We all have those dreams of ditching the daily grind and running off to a tropical island while a magical bank account generates us millions.
But the experts have other news – the evidence shows that most of us are better off mentally and physically when we're employed and that striking the right balance of work, rest and play in a supportive workplace is the best bet. But that can be easier said than done. Anyone who has endured a nightmare job will know the dread that creeps in on Sunday afternoon as you prepare for another week, the walking on eggshells around a difficult boss, or the exhausting expectation to regularly stay late.
Regardless of whether your stress is due to an insurmountable workload, an uneasy office vibe or a manager that specialises in put-downs, it's a situation that can eat away at your confidence and self-esteem, and become demoralising.
We all know about the huge mental and physical toll caused by ongoing stress. In the broader scheme of things, toxic environments can also lead to low productivity, unsafe conditions and costly staff turnover. It doesn't take a scientist to tell you that happier workplaces are better for bosses, workers and business in general, so how do you look after your own workplace wellbeing?
Work commitments can get crazy sometimes, but when long hours become the norm rather than the exception, it can negatively impact our health.
If this sounds like you, have a chat with your manager first.
Arranging meetings to begin and end only within core working hours will help to ensure your precious 'out-of-hours' time is protected.
WATCH: Prince William addresses workplace stress.
A solid bit of graft is rewarding, but being busy all the time will ultimately lead to burnout.
There's more research than you can shake a stick at that says taking breaks, both physical and mental, can boost our productivity.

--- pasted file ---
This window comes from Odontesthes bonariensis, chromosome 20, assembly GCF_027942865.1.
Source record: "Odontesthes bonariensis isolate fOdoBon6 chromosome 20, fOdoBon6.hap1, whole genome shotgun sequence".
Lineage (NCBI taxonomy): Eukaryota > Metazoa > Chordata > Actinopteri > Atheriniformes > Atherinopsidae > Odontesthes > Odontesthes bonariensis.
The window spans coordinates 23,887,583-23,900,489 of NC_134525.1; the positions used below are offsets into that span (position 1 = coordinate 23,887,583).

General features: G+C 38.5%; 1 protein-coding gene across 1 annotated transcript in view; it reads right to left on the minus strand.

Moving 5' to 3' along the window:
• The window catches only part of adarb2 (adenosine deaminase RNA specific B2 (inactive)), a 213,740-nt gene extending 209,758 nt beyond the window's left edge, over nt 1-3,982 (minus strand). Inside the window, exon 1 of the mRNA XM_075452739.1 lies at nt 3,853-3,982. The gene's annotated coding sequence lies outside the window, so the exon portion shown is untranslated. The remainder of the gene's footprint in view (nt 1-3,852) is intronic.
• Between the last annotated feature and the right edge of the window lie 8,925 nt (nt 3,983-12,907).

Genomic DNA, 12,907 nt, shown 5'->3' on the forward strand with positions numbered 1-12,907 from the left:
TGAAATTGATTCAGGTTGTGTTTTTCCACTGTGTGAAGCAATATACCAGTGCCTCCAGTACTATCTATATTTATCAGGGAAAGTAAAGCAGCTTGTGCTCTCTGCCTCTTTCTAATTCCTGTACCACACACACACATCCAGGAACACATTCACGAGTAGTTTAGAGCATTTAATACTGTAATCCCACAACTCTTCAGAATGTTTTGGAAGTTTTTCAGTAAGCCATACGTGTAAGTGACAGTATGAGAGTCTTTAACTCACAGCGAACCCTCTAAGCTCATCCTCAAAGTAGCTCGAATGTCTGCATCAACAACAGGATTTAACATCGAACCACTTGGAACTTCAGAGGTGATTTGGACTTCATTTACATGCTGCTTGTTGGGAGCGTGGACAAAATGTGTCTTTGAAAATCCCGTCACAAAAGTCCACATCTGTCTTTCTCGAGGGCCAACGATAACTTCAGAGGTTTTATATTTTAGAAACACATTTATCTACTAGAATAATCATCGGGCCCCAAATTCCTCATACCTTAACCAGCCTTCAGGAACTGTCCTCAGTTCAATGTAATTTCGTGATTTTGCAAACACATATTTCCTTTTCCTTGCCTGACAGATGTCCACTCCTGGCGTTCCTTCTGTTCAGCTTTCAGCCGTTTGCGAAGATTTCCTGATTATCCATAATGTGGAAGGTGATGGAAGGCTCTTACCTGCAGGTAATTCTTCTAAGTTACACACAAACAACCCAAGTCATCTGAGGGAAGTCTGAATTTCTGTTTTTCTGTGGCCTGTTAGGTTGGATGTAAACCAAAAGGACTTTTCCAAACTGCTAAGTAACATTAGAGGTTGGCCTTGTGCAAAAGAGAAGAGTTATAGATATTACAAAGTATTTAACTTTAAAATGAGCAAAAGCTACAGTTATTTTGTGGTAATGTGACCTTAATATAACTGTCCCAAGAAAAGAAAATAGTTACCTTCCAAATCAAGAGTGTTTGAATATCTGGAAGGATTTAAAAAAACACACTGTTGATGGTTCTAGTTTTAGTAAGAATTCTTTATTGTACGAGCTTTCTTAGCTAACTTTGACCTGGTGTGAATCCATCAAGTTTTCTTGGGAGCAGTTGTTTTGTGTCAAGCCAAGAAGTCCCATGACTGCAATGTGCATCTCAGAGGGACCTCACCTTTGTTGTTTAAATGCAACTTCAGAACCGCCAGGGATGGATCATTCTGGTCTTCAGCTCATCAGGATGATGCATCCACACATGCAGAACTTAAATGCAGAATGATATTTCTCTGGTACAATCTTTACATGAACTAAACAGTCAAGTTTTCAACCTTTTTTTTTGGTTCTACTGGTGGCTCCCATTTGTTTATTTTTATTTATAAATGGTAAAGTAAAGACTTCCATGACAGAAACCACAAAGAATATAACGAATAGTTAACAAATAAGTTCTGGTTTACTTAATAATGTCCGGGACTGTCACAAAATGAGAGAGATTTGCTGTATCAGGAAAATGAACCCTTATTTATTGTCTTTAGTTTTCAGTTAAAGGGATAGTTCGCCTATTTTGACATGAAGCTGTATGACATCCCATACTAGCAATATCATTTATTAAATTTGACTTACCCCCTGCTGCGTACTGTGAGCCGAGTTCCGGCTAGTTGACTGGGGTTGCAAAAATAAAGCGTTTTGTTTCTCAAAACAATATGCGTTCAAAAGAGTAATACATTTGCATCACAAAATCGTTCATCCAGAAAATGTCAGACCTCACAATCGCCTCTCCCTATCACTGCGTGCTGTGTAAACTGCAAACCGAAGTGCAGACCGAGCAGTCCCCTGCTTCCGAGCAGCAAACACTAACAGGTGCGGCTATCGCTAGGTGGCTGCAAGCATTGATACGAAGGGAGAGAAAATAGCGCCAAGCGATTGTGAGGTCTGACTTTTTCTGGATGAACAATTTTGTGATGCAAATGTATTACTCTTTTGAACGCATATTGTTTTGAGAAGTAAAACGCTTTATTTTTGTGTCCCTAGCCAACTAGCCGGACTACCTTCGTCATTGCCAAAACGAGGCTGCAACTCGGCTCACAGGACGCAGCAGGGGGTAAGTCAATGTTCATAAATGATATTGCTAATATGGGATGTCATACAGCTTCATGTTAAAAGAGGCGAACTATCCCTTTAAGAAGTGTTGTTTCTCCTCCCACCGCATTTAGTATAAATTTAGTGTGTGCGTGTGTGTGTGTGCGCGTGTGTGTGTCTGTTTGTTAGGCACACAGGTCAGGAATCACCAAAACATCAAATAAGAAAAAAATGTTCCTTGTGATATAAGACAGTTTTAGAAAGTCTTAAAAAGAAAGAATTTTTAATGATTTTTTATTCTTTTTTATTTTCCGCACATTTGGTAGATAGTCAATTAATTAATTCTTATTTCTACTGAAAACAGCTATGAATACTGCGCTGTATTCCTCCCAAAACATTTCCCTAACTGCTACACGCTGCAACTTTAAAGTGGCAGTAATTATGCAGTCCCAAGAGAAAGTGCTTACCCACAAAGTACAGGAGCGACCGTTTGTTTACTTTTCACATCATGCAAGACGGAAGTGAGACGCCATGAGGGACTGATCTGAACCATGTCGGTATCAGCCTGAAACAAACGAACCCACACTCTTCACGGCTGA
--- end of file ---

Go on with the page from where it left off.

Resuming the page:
Adding an extra hour or two at home to tidy up a work project can quickly become a habit, but again, think of it as the exception and not the rule.
Downtime is vital for a healthy work-life balance.
A complete break from work has big mental and physical health benefits.
Taking a holiday can help to reduce work-related stress, prevent anxiety and depression, and increase work performance and productivity.
It can be difficult to say, but 'no' isn't a dirty word as far as your workload is concerned. Be genuine and state your reasons clearly. In the long run, the outcome will be more positive, and you'll be in a better position to say yes the next time.
Resist the pressure to look at work emails outside of work hours. This can be a creeping habit in lots of workplaces – lead by example and don't let the late-night email scroll become part of your work culture.
Many employers offer an Employee Assistance Program (EAP) to help employees with personal and work-related issues that may impact their job performance, health, mental and emotional wellbeing.
Making work fit better into your day-to-day life can help to improve your general wellbeing.
Work closely and negotiate with your employer – you will need to be able to do your job in an effective manner that works for both of you.